OLIVER – When wildfires get out of control, the consequences for people, livestock and property can be devastating. Having a livestock evacuation plan is critical to saving time and possibly lives.
The Animal Lifeline Emergency Response Team (ALERT) Society is a volunteer organization based in the South Okanagan that’s ready to respond and animals need to be evacuated in an emergency. Formerly known as C-DART Central, the group provides emergency training and works with emergency response agencies to evacuate or care for animals that get left behind.Fire
“It started with the Oliver Riding Club after 2003. We live in a high fire area here, and a bunch of us saw the need to set up a system for evacuating animals,” says Theresa Tompkins, a volunteer with ALERT. “We prepared a pamphlet and gave it out to anybody who had horses. A couple of the people went on and formed C-DART (now ALERT); it was a real evolution of the idea.”
Two years ago, when fire swept through Rock Creek, Tompkins’ husband Jim was called in as a C-DART volunteer to help evacuate pets and horses. A few hours after he left, a fire started behind Tompkins’ property near Oliver and she was ordered to evacuate.
“There was a bit of panic because Jim had the truck and trailer. We had four neighbours come in with a truck and trailer, and within an hour and a half, it was done,” she says.
By the time Jim returned, fire had flared up near Osoyoos and he went to pick up horses and llamas. That fire season, they faced mandatory evacuation twice and voluntarily left a third time.
Tompkins is the first to say that having a plan in place is what made it possible to get out in time, even under duress. She says without ALERT and the training they provided, the whole process would have been much less efficient and effective.
Shari McDowell is president of ALERT. She is proud of the service her group provides but says livestock and pet owners need to be as self-sufficient as possible because an emergency response can take time.
“There can be quite a delay between when a fire starts and when we get the call,” says McDowell. “If you’re in an area that is being evacuated and it’s a fast-moving fire, we’re not going to be able to go into get you until the Emergency Operations Centre gives permission.”
Once in the evacuation zone, ALERT volunteers can only respond to specific requests for assistance. They cannot seize an animal or enter private property without an owner’s permission. Requests can be made by contacting ALERT or completing the request form on their website at [www.alertcanada.org].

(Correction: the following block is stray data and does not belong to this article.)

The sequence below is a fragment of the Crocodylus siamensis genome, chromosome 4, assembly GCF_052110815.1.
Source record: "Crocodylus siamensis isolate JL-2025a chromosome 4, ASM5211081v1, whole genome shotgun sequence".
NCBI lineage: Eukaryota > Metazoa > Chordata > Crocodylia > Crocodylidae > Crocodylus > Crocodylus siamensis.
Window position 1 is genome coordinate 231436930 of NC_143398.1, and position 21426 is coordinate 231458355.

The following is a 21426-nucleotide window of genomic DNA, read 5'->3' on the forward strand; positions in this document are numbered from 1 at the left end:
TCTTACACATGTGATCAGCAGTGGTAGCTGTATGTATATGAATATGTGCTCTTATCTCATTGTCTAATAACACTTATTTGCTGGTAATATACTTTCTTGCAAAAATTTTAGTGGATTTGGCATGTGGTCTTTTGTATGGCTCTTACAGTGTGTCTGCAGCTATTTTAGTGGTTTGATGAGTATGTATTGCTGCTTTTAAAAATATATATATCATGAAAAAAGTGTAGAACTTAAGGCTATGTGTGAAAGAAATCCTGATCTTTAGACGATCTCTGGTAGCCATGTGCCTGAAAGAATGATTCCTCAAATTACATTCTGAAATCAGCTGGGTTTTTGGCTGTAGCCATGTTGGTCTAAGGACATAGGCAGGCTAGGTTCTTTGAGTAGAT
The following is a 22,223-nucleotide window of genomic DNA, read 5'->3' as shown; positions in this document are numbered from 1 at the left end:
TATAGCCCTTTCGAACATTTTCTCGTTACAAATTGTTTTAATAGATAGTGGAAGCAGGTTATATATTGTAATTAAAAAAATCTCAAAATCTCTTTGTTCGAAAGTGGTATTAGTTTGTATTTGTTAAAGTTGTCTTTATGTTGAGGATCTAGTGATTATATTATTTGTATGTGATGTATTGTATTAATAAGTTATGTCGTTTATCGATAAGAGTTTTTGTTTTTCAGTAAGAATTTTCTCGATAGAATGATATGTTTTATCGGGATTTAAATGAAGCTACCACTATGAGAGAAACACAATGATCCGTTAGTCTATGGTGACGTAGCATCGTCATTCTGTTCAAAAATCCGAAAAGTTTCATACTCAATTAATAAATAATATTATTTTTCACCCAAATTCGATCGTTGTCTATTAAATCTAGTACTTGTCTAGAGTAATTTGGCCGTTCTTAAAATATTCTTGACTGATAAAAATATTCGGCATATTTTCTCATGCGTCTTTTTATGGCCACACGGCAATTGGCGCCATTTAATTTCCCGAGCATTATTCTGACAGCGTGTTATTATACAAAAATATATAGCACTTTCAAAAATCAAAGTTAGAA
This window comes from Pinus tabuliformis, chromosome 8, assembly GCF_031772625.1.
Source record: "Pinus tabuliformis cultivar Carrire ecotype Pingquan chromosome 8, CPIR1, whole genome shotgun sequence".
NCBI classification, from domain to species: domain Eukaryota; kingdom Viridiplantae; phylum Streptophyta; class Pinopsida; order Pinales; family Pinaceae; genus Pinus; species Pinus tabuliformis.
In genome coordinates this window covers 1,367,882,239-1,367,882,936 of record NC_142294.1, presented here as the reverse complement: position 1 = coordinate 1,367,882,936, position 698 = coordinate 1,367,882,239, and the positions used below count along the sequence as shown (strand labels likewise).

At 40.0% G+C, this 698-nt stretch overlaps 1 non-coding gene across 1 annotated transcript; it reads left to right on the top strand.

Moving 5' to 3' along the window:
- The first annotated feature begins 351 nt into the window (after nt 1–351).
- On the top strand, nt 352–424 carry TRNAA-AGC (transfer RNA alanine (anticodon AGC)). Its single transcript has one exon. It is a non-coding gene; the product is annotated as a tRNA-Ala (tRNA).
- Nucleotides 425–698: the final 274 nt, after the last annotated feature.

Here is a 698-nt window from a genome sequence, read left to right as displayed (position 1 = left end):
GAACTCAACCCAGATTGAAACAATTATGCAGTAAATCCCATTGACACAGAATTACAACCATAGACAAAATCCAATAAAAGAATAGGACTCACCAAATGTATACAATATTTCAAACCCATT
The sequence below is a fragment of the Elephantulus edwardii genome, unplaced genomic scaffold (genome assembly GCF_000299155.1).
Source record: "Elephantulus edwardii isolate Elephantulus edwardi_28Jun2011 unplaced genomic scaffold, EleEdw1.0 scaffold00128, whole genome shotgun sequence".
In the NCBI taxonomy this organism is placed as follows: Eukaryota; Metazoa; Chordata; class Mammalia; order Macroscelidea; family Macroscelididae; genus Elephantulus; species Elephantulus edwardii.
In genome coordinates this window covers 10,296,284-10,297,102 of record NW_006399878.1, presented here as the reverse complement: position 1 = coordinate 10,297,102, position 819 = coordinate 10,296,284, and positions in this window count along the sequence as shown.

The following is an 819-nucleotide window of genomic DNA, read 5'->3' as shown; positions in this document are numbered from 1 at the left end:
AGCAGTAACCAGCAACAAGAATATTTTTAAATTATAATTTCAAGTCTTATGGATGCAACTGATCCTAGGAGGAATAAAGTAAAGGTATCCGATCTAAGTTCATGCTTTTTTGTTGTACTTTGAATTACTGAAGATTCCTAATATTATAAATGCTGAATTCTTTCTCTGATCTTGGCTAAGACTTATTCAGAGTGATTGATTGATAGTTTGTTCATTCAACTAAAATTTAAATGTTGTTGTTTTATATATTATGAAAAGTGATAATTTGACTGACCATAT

In order to work in evacuation zones, ALERT volunteers complete a half-day training session that covers emergency response protocols as well as how to stay safe, keep the animals safe, and stay within the limits of what ALERT is allowed to do. The organization has about 80 trained volunteers and is looking for new recruits.
“Realistically, if we have multiple fires, we don’t have enough people. We need to grow our membership to 200 or 300 people to be comfortable,” says McDowell. “We have active teams in Oliver, Penticton, Kelowna, West Kelowna, Lumby and Shuswap. We may respond to any community between the US border, Shuswap and Kamloops, but only if we have the resources.”
ALERT will be running a volunteer training session in July.
While ALERT responds to the needs of domesticated animals from cats and guinea pigs to horses and llamas, it doesn’t typically handle commercial livestock.
Duncan Barnett, a director with the BC Cattlemen’s Association and chairs the Livestock Industry Protection Committee, which is responsible for emergency planning whether it’s fire, floods, transportation or animal diseases.
“In the past, ranchers often dealt with fire on their own and were unofficial first responders,” says Barnett. “The firefighting game has changed a lot. Now, you have to be trained, have your equipment insured, and work within the ministry command structure.”
Regional cattle groups like the Cariboo Cattlemen’s Association work with local governments and fire response groups to make sure that farmers and ranchers are part of regional fire response plans. If ranchers plan to stay behind to protect property and livestock, Barnett recommends they take the two-day S-100 Basic Fire Suppression and Safety training.
“If our members have taken that course, it provides some assurance to emergency officials that the person has an understanding of what they are doing,” he says.
Barnett encourages ranchers to have their own plans in place, particularly for dealing with evacuating cattle, or bringing them in off the range. Mapping the ranch and pastures and thinking through what would be needed to gather, load and transport cattle will pay off with faster, safer, more efficient response times.